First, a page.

American Cancer Society volunteers to advocate at capitol

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JEFFERSON CITY - More than 100 volunteers from across the state will talk to lawmakers about cancer-related legislation on Wednesday.

The volunteers say they'll advocate for issues like funding the Show Me Healthy Women program, smoking cessation and prevention programs, and changing Missouri's law on tanning beds.

Tim Freeman, the American Cancer Society Cancer Action Network's grassroots manager, said this will give volunteers a chance to tell legislators their cancer stories.

"They will all meet individually with their state representatives and their state senators really to share their personal stories, let the legislators know why they took the time out of the middle of a week to come to Jefferson City to talk to them about these issues and why they’re important to them and then leave them with information related to all three of the issues," Freeman said.

Freeman has worked for the American Cancer Society for about nine years, and said personal stories are what stick with lawmakers when it comes to advocating for cancer-related issues.

“We want to make sure all of our volunteers are able to share their personal stories because we know that every legislator and even staff member in the capitol has some sort of connection to cancer," Freeman said. "We all do."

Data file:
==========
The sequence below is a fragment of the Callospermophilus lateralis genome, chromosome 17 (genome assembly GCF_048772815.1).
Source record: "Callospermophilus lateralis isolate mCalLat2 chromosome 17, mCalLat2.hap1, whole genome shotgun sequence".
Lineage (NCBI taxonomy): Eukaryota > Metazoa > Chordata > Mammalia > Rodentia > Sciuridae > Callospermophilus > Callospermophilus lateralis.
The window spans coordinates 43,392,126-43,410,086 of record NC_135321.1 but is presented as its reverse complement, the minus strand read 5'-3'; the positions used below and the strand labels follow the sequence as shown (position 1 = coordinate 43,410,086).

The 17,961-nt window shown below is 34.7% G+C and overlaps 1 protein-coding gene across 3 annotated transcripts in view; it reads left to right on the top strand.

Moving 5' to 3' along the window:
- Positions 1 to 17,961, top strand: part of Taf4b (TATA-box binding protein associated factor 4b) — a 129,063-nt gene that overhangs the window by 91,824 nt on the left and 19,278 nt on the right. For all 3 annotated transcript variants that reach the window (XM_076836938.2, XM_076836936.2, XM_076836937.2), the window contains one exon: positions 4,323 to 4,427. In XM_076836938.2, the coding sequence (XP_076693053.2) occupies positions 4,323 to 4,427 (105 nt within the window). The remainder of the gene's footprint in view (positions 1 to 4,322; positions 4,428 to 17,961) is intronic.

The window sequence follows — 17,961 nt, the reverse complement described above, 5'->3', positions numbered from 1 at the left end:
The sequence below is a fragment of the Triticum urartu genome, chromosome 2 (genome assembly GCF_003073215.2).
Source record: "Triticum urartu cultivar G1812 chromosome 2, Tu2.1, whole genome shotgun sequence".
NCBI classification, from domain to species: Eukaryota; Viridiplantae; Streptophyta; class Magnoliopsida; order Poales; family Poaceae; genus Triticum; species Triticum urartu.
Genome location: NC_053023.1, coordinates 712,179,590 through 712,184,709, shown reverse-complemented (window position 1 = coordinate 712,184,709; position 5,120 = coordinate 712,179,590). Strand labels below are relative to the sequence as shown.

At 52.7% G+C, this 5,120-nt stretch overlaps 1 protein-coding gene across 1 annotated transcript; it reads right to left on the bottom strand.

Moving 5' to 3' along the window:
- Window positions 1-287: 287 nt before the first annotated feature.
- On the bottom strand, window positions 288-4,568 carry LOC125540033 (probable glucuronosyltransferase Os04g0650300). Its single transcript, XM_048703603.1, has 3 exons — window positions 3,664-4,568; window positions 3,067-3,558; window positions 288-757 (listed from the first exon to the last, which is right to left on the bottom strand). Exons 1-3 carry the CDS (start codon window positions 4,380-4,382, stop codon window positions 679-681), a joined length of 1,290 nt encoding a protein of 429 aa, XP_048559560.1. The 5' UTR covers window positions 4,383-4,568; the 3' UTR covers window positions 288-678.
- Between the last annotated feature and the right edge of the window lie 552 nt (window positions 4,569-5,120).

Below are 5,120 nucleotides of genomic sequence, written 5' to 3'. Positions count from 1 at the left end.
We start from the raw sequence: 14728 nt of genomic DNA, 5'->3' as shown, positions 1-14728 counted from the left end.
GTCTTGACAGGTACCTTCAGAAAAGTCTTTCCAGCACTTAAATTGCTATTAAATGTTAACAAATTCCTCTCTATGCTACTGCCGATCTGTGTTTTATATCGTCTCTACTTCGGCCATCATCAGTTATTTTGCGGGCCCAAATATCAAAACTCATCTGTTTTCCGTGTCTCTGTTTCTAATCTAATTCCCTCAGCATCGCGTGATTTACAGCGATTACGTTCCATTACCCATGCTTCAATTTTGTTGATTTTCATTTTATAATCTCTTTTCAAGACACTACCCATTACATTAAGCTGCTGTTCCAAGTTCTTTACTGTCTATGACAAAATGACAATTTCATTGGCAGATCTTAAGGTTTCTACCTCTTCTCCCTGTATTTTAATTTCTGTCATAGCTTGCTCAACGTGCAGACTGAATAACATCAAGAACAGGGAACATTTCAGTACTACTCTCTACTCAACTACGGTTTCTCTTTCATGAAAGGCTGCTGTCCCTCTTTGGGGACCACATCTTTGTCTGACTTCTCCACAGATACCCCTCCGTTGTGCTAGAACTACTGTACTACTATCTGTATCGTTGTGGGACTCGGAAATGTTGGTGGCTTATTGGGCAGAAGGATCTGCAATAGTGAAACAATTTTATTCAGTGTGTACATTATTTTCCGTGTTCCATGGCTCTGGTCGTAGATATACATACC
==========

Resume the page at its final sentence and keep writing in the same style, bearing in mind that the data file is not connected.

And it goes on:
Freeman said volunteers will also ask legislators to maintain funding for mammogram and pap smear testing for uninsured and underinsured women, as well as request continued funding for programs to help people stop smoking. 

"Missouri is actually last in the nation in funding for tobacco prevention and cessation programs," Freeman said. "So we would like to see any money that is available for those programs to help people quit smoking."

Lastly, they want to change rules related to tanning beds. Right now, anyone who is under the age of 18 can use a tanning bed with a parental consent form, but Freeman said there are ways around that consent form. 

"What we would like to see would be for the law to be strengthened - that you have to be at least 18 years old to use an indoor tanning facility,” Freeman said.

The American Cancer Society Cancer Action Network works year round to advocate for cancer legislation. Freeman said people can find more information about cancer legislation on the Missouri chapter's Facebook page.

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